“My game was atrocious,” GreenFinder spokesman Andy Sherbin said of a recent round, “but at least I knew how far I must have hit to wind up in the “pond on right.”
One fun feature is you dont have to be playing golf to have fun with GreenFinder. Case in point: My living room armchair is just shy of 28,000 yards from the front edge of the first green at Eagles Nest Golf Club, which is just north of Toronto. Number 1 green at Bethpage is more than 637,000 yards away.
If youre already packing the appropriate phone, GreenFinder really is a no-brainer for the committed or regular player whos content to work with just the basic numbers and doesnt need fancy graphics or laser precision to calibrate how far they need to hit the ball.
The Gear Head has for a number of years now been packing a Bushnell laser rangefinder, which is designed primarily to provide yardage to the pin itself _ something the GreenFinder cant do, since pins move around. Having yardages to the front, centre and the back, however, is the next best thing, and if youre packing both devices, you can paint a complete by-the-numbers picture of the hole youre trying to play.
The nicest thing about the GreenFinder is how effortless it is to use. Lasers can be finicky and demand a steady hand; all one needs to do with the smartphone is scroll between fairway and green in order to get carry yardages and distances to the green. Once you get your round underway, you dont even need to cycle through – the GreenFinder is smart enough to know that once youre past a certain distance, youve moved on to the next tee, and changes the hole accordingly.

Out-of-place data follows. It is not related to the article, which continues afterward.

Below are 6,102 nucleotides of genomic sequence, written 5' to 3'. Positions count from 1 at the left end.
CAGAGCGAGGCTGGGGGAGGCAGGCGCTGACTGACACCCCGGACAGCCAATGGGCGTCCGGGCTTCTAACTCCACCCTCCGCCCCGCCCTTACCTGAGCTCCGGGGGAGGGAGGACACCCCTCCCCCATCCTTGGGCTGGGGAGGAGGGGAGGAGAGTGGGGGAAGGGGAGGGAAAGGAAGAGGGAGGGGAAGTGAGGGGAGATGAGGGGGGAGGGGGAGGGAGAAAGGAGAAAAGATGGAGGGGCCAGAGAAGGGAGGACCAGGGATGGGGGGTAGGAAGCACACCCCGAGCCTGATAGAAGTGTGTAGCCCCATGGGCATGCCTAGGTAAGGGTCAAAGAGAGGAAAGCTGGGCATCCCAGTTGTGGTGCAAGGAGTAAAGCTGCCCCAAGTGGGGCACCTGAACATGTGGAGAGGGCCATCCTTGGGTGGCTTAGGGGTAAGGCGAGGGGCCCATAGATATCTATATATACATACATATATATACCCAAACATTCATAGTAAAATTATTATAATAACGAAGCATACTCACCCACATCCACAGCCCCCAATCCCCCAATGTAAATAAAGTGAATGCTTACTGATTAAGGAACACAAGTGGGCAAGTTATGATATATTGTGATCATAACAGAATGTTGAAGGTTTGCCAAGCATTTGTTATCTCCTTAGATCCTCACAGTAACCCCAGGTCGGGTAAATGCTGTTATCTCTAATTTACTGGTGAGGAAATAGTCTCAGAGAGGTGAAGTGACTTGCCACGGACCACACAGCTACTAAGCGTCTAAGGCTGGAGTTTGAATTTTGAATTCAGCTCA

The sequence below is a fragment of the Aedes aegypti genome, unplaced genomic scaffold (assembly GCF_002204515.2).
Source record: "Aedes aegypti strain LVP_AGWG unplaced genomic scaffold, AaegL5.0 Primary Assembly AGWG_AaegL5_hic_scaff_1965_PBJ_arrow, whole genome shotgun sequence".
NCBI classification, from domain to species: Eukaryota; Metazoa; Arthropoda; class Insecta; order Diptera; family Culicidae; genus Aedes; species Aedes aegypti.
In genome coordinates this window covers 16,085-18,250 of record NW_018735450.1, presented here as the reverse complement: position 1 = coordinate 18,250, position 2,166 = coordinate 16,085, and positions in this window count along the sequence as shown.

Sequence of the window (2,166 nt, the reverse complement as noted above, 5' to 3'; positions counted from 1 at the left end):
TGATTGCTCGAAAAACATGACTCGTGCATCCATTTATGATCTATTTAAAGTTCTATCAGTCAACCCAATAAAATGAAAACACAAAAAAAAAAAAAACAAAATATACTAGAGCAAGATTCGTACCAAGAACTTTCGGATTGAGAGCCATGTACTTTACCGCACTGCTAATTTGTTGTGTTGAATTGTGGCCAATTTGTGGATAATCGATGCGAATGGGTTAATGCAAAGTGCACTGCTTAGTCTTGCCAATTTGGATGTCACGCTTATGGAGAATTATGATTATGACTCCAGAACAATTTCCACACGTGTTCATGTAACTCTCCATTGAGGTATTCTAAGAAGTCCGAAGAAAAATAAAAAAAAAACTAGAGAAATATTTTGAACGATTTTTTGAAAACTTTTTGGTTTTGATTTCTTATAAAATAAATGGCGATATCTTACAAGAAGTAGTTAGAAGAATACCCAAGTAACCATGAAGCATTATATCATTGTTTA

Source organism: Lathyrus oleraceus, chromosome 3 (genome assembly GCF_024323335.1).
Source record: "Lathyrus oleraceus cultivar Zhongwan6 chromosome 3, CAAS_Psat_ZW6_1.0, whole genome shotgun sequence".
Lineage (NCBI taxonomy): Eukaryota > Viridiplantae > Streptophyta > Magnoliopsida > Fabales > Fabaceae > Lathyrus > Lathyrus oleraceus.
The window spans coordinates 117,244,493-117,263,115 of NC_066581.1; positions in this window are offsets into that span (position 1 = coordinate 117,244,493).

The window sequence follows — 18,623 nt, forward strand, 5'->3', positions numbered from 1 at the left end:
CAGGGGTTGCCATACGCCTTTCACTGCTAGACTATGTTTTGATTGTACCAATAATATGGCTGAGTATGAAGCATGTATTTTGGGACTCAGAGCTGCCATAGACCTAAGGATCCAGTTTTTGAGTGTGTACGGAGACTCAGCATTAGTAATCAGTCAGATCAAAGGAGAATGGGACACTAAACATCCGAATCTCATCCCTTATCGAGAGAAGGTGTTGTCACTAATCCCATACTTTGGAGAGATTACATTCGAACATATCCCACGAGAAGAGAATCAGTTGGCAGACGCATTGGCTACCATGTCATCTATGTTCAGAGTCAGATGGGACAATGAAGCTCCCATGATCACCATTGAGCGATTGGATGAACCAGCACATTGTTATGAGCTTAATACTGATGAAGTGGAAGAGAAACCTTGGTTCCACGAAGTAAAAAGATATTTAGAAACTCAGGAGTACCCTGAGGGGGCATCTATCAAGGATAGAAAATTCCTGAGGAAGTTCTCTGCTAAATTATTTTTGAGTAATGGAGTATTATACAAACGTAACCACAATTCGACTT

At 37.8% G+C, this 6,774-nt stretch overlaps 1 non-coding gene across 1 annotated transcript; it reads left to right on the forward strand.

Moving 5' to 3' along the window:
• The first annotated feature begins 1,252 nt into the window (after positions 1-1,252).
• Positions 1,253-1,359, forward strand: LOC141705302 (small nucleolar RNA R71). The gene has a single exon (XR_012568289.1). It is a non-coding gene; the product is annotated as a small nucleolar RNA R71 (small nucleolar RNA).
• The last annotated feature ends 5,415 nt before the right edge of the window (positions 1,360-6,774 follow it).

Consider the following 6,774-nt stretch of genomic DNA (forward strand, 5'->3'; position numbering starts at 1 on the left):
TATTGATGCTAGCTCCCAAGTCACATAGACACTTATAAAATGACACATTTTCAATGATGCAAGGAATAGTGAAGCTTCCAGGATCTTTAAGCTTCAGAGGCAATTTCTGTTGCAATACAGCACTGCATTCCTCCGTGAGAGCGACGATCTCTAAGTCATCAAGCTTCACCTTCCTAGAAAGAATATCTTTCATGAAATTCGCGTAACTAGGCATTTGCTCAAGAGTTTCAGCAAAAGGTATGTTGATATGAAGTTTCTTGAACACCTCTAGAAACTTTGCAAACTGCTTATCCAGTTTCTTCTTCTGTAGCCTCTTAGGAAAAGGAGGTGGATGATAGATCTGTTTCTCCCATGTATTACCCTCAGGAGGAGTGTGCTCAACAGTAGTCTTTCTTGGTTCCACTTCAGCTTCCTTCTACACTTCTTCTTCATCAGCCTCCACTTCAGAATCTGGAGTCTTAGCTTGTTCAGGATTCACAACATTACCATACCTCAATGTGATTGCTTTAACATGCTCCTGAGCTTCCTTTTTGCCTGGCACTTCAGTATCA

During one of our test rounds _ Royal Ashburn Golf Club, a personal fave and home to the Canadian Tours fall qualifier, north of Ajax, Ont., northeast of Toronto _ a playing partner wielding the SkyCaddie system was calling out yardages that were consistently identical or within a yard or two of the numbers coming off the GreenFinder.
While GPS-enabled BlackBerrys and iPhones comprise the bulk of the GreenFinder-friendly devices that are already plying fairways across North America, the software is also available for units with global-positioning technology running the Windows Mobile operating system. An Android version is also in the works.
Cant find your course? No problem – just let the GreenFinder folks know and theyll do what they can to get it into the database. Or, next time youre out, just mark off the appropriate waypoints yourself and theyll be there waiting for you the next time you play.
One caveat, however: If you normally play at a ritzy country club that enforces a strict no-phones policy on the course, youre liable to run afoul of the authorities (and you know what that’s like, especially if you’re a guest). Best course of action would be to check with the pro shop first and find out if they’ll make an exception for a device using GPS software.
And if not, let them know they’ll want to think the issue through a little – this is a handy-as-hell little perk of the modern age that is not going to go away any time soon.